Tammas is 20, a loner and a compulsive gambler. Unable to hold a job for long, his life revolves around Glasgow bars, home with his sister and brother-in-law, the dog track, betting shops, casinos and occasionally a day at the races. Sometimes Tammas wins, more often he loses, but betting gives him as good a chance as any of discovering what he really seeks from life since society offers him no prospect of a better or more fulfilling alternative. First published by Polygon in 1985.
Year of Publication
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This excerpt is taken from: pp223-6 Minerva paperback edition (1995)
And the taxi was moving off from the kerb. And loud cheering coming from the upstairs windows of the building. John’s head could be seen and also Rena’s mother staring down. And then a clattering of feet and folk emerging from the close and chasing after the taxi, a couple of them tossing confetti. The taxi slowed to do a u-turn and the cheering was loud once more as it trundled past them all, with Rab and Rena’s faces at the window, laughing at everybody. Some of the guests started trotting behind it, waving and shouting Good luck and All the best. Tammas went with them and then Julie was beside him and they laughed at each other, and he paused to encircle her waist with his right arm, and squeezed her, half lifting her from the ground. Ahh! The breath came from her in a gasp and he let her go. She continued waving but was breathing quite harshly, now holding her waist with her hand. Christ, he said, Sorry Julie… He shook his head, gazing after the taxi; it was nearing the end of the street, turning, out of sight. Sorry, he said.
You just caught a muscle I think… She peered down at her waist, rubbing it.
I’m really sorry.
The other guests and relatives were returning into the close now and he waited a moment before sticking his hands into his trouser pockets and strolling after her. There were still faces to be seen at the upstairs window, and also at other windows in the tenement building. He walked to stand near Billy and Alec. Julie was speaking to a girl who looked as though she was not one of the actual wedding guests, and there were others – mainly elderly women – who were standing looking on. A boy said to Tammas: Hey mister was there a scramble?
Tammas did not reply. Billy was saying, You going up the stair?
Aye in a minute… He nodded in the direction of Julie.
O aye… Billy sniffed. I’m wanting to see you but man, it’s about the factory and that.
Tammas nodded. I’ll be up in a minute.
My da’s getting the forms, if you’re still interested.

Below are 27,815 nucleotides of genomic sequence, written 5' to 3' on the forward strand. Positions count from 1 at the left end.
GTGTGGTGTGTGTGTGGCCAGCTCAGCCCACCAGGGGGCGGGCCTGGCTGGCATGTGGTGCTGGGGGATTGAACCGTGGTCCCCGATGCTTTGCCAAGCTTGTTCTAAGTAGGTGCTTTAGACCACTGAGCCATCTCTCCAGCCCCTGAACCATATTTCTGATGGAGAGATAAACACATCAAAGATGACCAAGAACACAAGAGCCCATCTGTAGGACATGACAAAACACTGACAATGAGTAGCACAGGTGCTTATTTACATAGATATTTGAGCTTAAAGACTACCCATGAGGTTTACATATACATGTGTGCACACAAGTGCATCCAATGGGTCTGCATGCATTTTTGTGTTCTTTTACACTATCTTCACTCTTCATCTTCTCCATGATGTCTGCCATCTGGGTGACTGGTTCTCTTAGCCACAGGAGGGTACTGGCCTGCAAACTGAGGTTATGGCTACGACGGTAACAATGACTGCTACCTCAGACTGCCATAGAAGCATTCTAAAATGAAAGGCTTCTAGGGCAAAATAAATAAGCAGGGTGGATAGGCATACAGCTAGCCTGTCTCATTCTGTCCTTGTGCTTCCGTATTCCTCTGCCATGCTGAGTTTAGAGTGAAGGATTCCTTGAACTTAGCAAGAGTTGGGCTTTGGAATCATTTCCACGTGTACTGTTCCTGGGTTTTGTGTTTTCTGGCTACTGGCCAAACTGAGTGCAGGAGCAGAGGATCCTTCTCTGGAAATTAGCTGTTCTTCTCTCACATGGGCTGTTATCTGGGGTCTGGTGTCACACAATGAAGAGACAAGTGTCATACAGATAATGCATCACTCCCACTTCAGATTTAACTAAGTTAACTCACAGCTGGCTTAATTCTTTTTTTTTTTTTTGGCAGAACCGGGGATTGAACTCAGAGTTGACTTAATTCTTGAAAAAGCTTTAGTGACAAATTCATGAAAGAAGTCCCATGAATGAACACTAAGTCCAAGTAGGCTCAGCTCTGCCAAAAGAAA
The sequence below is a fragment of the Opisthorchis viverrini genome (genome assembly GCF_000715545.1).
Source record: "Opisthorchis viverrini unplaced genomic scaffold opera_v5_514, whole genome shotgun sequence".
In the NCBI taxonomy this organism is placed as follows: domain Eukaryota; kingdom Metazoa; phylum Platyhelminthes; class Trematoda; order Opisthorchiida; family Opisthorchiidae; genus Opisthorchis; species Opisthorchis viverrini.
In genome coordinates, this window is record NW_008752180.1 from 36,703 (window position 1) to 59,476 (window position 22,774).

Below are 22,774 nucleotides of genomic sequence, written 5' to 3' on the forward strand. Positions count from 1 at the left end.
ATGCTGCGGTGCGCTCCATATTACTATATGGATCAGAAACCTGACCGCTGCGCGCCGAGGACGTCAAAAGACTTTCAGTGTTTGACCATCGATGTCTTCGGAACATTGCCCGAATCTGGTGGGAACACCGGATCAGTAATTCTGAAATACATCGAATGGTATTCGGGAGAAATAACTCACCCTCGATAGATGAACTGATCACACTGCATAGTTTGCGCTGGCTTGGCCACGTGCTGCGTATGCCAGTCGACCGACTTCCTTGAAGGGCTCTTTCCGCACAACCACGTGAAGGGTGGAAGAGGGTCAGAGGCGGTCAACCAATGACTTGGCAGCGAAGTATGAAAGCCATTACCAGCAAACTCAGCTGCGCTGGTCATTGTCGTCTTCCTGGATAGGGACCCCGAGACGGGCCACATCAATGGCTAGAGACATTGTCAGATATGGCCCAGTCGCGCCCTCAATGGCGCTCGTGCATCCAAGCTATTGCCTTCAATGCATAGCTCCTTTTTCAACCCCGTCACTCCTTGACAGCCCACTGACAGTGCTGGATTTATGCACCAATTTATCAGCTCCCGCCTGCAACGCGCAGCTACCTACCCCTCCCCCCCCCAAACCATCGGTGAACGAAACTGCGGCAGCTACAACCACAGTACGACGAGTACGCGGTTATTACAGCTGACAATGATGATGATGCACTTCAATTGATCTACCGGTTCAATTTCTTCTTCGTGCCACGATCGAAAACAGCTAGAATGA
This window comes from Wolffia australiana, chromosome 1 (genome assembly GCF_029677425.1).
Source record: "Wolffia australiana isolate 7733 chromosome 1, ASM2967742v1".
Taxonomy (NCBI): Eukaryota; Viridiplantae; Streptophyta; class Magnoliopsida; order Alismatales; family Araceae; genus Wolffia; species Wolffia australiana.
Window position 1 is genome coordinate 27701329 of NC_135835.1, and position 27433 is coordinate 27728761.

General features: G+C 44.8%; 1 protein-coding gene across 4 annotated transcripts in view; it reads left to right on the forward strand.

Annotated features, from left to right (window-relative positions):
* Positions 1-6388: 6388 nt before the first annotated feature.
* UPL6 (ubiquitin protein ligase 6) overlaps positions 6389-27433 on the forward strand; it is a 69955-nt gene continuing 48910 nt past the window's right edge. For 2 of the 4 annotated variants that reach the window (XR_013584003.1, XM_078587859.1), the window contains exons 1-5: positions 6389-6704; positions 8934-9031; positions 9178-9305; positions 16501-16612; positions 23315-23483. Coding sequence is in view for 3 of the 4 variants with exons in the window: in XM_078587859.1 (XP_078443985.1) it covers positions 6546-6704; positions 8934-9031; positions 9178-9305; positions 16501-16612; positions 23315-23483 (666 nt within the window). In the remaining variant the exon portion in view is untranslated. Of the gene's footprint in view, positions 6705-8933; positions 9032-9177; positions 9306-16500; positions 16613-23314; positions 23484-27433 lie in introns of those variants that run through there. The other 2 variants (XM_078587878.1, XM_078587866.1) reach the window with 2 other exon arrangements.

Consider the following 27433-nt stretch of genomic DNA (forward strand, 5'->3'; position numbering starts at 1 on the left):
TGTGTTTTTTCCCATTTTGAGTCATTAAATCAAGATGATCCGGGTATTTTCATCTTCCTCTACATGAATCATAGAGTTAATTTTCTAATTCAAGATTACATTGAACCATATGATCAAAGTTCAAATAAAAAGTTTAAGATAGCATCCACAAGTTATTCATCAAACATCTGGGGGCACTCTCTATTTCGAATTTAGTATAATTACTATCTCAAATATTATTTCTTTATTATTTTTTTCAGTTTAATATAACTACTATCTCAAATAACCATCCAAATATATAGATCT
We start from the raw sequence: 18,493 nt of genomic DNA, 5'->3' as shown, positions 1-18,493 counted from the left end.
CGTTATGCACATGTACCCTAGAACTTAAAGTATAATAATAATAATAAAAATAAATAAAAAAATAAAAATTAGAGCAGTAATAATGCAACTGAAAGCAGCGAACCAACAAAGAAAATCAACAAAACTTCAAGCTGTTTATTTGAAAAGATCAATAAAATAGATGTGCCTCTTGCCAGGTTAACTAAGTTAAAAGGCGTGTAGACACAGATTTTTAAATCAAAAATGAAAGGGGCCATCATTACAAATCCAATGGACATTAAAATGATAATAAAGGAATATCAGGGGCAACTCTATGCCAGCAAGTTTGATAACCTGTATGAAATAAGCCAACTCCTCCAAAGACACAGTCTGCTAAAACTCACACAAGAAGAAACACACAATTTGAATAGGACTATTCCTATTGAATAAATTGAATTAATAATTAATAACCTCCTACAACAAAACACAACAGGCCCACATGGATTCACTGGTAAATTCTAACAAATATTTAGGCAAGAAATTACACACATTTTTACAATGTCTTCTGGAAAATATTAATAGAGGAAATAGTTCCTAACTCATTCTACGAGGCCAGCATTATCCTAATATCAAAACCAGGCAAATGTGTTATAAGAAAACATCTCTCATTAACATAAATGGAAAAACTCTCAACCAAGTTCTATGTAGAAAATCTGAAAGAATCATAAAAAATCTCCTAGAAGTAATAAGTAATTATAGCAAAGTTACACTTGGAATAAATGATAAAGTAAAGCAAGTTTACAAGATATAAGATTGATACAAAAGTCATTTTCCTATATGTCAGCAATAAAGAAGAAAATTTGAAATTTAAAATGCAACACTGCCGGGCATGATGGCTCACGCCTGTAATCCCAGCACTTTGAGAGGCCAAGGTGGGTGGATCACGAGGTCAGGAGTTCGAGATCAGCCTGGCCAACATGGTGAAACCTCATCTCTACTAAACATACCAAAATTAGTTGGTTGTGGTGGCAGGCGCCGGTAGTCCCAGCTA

I’ll see you when you come up then… Billy turned and walked after Alec who had already gone into the close.
Eventually Julie came, accompanied by some wee kids who were staring at her dress.
Tammas asked, You going up the stair?
Going up the stair…?
Are you no?
They’ll be starting the records for dancing.
He nodded, offered her a cigarette.
I dont smoke.
O aye, sorry. He sniffed and went on: Listen Julie I’m sorry and that I mean lifting you like that, hurting you, it was really stupid – I didnt mean it I mean Christ, if I hurt you. He shook his head.
Dont be daft, you just caught a muscle.
It’s alright. She smiled. They’ll be expecting us up the stair.
Aye… He took out his matches, struck one and waited a moment before taking a light; he blew out the smoke.
Julie moved slightly in the direction of the close. The kids were still there and a couple were standing in front of her. She scowled at them: Away yous go and stop being so nosey!
But they continued to stand there, giggling, until Tammas suddenly leapt at them making them jump and they shrieked laughter and rushed along to the next close.
Julie was staring in the opposite direction. I was looking forward to the dancing… I was, I was looking forward to it.
Yes. She made a shivering sound.
Fair enough… They stared at each other for a brief period, both looking away at the same time.
Betty thingwi’s got a face down to the floor.
What d’you say?
Julie was gazing back down the street as she replied, She’s got a face down to the floor.
What d’you mean?
You know fine well.
He shrugged, smiled very slightly. The silence continued for perhaps as much as half a minute. Then he added, I’m not going with her you know.
I’m no… He puffed on the cigarette.
She nodded, she was biting on the corner of her lower lip; now she crossed her elbows over her breasts, her hands gripped the sides of her arms, just below the shoulders. She shivered. She said, I think we should go up the stair. Eh, you coming up? It’s really freezing.
He nodded but made no other movement.
What about a pint first? he jerked his thumb in the pub’s direction. No a bad lounge. Fancy going over for a minute?
Tch! I’m no going into a pub like this!
You look fine. Honest I mean…
Julie paused before saying, You dont go into pubs dressed like this but.
It’s a lounge.
It’s quiet; it’s really quiet.
Julie stared down the street without replying.
Could you no go up and get a coat?
She glanced at the close mouth.
I dont know.
Just for a pint, come on, I’ll wait for you.
She turned and said: What did you forget your speech for?
I dont know, I just – I forgot.
Julie shook her head.
Tammas sighed. He smiled. Come on, come on we’ll go.
I’ll need to change first.
I’ll wait for you here.
She nodded quickly and walked into the close, and kept walking along, to the foot of the staircase, where she glanced back over her shoulder. Tammas pointed to where he was standing inside the entrance and whispered loudly: I’ll just be here.
About ten minutes later the door on the first storey opened and footsteps down, but it was Alec who appeared. He strolled out with his hands in his trouser pockets. She told me to tell you no to wait Tammas.
© James Kelman